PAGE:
(Following on from my back-to-running experience and post yesterday, and the brilliant article on Jeff Goins' blog today, it's appropriate to post what I wrote about pain a little while ago).
I don’t know where that title came from, I’m sure I’ve heard it or seen it somewhere before, but it perfectly describes my experience with pain. Yes, that sounds strange, if not downright bizarre, I know. How can there be beauty in pain, when pain is such an unpleasant experience?
Pain lets us know that we’re alive. Yes, it is a ‘warning system’ that God has created within us, and alerts us to the fact that something isn’t right in our body, but if we feel pain, that means we are alive. That’s where the beauty lies – in the act of being aware of life, life within ourselves, within God, within the world. We don’t embrace painful experiences because of how they make us feel, and yet these experiences are some of the most valuable ones of our lives. Pain, be it physical or emotional, or both, serves to teach us how do deal with life when all doesn’t go according to plan, how to avoid situations that will bring us harm, where to find the perseverance and strength required to have to keep going when we know it hurts to do so.
Dealing with pain, be it temporary or long term, exposes us to experiences that we may not have had otherwise, teaches us life lessons that we may have missed out on if not for the particular turns life takes: humility, grace, what it is to be part of a bigger picture, strength, perseverance, patience, a sense community, tolerance. I suppose they’re the ‘good’ effects of the pain experience. But as anyone who has experienced pain on any level will tell you, the ‘bad’ effects are equally as significant: fear, frustration, despair, hopelessness, isolation and rejection.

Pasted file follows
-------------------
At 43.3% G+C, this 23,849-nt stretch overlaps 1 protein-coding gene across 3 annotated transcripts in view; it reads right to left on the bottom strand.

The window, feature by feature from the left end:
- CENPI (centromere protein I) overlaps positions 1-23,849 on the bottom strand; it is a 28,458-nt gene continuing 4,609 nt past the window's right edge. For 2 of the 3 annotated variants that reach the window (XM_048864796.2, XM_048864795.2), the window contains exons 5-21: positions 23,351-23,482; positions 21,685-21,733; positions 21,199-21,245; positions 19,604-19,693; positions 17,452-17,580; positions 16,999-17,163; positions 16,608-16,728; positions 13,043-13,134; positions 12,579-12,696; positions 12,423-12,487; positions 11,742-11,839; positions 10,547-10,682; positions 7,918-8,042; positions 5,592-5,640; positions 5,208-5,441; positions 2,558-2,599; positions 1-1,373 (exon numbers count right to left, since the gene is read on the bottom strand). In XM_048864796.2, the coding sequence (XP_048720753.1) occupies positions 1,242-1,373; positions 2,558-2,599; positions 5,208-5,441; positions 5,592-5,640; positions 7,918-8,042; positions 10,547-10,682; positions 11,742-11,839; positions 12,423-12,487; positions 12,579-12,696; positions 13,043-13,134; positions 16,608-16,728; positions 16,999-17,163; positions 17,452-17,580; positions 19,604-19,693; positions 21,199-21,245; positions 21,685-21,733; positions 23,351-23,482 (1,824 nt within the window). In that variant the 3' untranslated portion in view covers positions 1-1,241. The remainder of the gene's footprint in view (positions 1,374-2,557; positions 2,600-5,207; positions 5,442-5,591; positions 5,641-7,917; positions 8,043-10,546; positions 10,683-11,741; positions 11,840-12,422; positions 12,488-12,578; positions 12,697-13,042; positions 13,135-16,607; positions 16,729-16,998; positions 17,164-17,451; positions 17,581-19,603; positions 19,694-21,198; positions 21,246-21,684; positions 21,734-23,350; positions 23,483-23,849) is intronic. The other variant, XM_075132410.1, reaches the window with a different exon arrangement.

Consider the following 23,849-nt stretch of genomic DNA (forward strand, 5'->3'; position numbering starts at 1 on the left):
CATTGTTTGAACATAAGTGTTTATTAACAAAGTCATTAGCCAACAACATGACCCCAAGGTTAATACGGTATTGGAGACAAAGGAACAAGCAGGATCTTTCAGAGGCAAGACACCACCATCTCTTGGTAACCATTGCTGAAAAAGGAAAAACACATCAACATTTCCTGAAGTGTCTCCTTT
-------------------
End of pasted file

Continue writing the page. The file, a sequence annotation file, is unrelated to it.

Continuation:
I can only write from my own experiences, and I’ve been through the gamut of pain, from a paper cut to childbirth, from the short-lived stubbing of a toe to the long-term nature of chronic illness. On reflection, each and every experience has taught me a lesson, has impacted and shaped my life somehow, has taught me what to be wary of and what to embrace. I’ve learned what I’m capable of, and what scares me, and both have been somewhat surprising. For me, the beauty comes from the lessons learned and the discoveries made, from realising that pain has purpose and that we don’t go through all the hurt and fear for no reason at all.
Without pain, we would never know of the dangers in the world, we wouldn’t learn what harms us and causes us to hurt, inside and out. We wouldn't have experiences to reflect on that teach us how to avoid situations that could be harmful, but also experiences that show us how pain makes us feel alive.
Would I change my experience of pain, present and past, if I could? My immediate response would probably be yes, because life before chronic pain seems so much better in my memory. But pain has taught me so much about living, good and downright horrendous, and I wouldn't be who I am today without those expereinces. Rather than ponder the question, I continue to just take each moment as it comes, and try to find the beauty in the every day.